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I am interested in knowing what would be the best way to implement a thread based queue.

For example:

I have 10 actions which I want to execute with only 4 threads. I would like to create a queue with all the 10 actions placed linearly and start the first 4 action with 4 threads, once one of the thread is done executing, the next one will start etc - So at a time, the number of thread is either 4 or less than 4.

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5 Answers 5

There is a Queue class in thread in the standard library. Using that you can do something like this:

require 'thread'

queue =
threads = []

# add work to the queue
queue << work_unit

4.times do
  threads << do
    # loop until there are no more things to do
    until queue.empty?
      # pop with the non-blocking flag set, this raises
      # an exception if the queue is empty, in which case
      # work_unit will be set to nil
      work_unit = queue.pop(true) rescue nil
      if work_unit
        # do work
    # when there is no more work, the thread will stop

# wait until all threads have completed processing
threads.each { |t| t.join }

The reason I pop with the non-blocking flag is that between the until queue.empty? and the pop another thread may have pop'ed the queue, so unless the non-blocking flag is set we could get stuck at that line forever.

If you're using MRI, the default Ruby interpreter, bear in mind that threads will not be absolutely concurrent. If your work is CPU bound you may just as well run single threaded. If you have some operation that blocks on IO you may get some parallelism, but YMMV. Alternatively, you can use an interpreter that allows full concurrency, such as jRuby or Rubinius.

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In the pickaxe, it suggests having 4 :END_OF_WORK work_units instead of having a non-blocking pop. Also, your last statement about threads not having CPUs run concurrently applies to YARV, but not to JRuby. – Andrew Grimm Aug 12 '11 at 3:42
@AndrewGrimm, I like this answer because sometimes you want to have a work queue and threads lingering around to do work whenever a new work item is added. – akostadinov Aug 5 at 8:14

There area a few gems that implement this pattern for you; parallel, peach,and mine is called threach (or jruby_threach under jruby). It's a drop-in replacement for #each but allows you to specify how many threads to run with, using a SizedQueue underneath to keep things from spiraling out of control.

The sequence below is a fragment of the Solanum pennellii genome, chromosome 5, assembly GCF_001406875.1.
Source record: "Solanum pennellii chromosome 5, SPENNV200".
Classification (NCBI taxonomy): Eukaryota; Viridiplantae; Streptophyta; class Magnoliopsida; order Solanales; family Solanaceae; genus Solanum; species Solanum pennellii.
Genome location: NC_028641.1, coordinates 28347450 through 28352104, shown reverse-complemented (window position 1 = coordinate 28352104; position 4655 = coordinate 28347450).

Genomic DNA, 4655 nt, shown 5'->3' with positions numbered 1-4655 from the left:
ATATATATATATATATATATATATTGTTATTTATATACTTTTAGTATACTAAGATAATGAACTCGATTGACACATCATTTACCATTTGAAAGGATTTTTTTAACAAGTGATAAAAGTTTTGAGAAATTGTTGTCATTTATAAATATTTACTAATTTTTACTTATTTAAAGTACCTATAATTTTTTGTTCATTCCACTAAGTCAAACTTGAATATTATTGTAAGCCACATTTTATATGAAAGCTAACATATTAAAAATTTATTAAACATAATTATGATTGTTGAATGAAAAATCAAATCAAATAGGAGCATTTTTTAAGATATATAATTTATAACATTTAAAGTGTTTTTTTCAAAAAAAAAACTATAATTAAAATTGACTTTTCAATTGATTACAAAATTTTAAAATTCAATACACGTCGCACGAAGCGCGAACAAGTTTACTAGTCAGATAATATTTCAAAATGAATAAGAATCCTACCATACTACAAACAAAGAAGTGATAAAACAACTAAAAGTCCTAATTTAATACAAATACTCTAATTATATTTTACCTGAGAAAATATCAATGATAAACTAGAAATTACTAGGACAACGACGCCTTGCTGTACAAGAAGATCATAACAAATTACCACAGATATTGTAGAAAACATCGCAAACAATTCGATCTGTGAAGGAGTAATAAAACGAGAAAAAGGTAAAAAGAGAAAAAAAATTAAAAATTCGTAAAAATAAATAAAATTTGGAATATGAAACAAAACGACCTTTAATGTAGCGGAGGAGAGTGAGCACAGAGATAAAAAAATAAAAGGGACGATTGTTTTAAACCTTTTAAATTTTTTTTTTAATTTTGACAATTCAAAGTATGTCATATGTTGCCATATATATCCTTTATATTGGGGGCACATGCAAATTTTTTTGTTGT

(1..10).threach(4) {|i| do_my_work(i) }

Not pushing my own stuff; there are plenty of good implementations out there to make things easier.

If you're using JRuby, jruby_threach is a much better implementation -- Java just offers a much richer set of threading primatives and data structures to use.

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Executable descriptive example:

require 'thread'

p tasks = [
    {:file => 'task1'},
    {:file => 'task2'},
    {:file => 'task3'},
    {:file => 'task4'},
    {:file => 'task5'}

tasks_queue =
tasks.each {|task| tasks_queue << task}

# run workers
workers_count = 3
workers = []
workers_count.times do |n|
    workers << do |my_n|
        while (task = tasks_queue.shift(true) rescue nil) do
            delay = rand(0)
            sleep delay
            task[:result] = "done by worker ##{my_n} (in #{delay})"
            p task

# wait for all threads

# output results
puts "all done"
p tasks
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You could use a thread pool. It's a fairly common pattern for this type of problem.

Github seems to have a few implementations you could try out:

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Celluloid have a worker pool example that does this.

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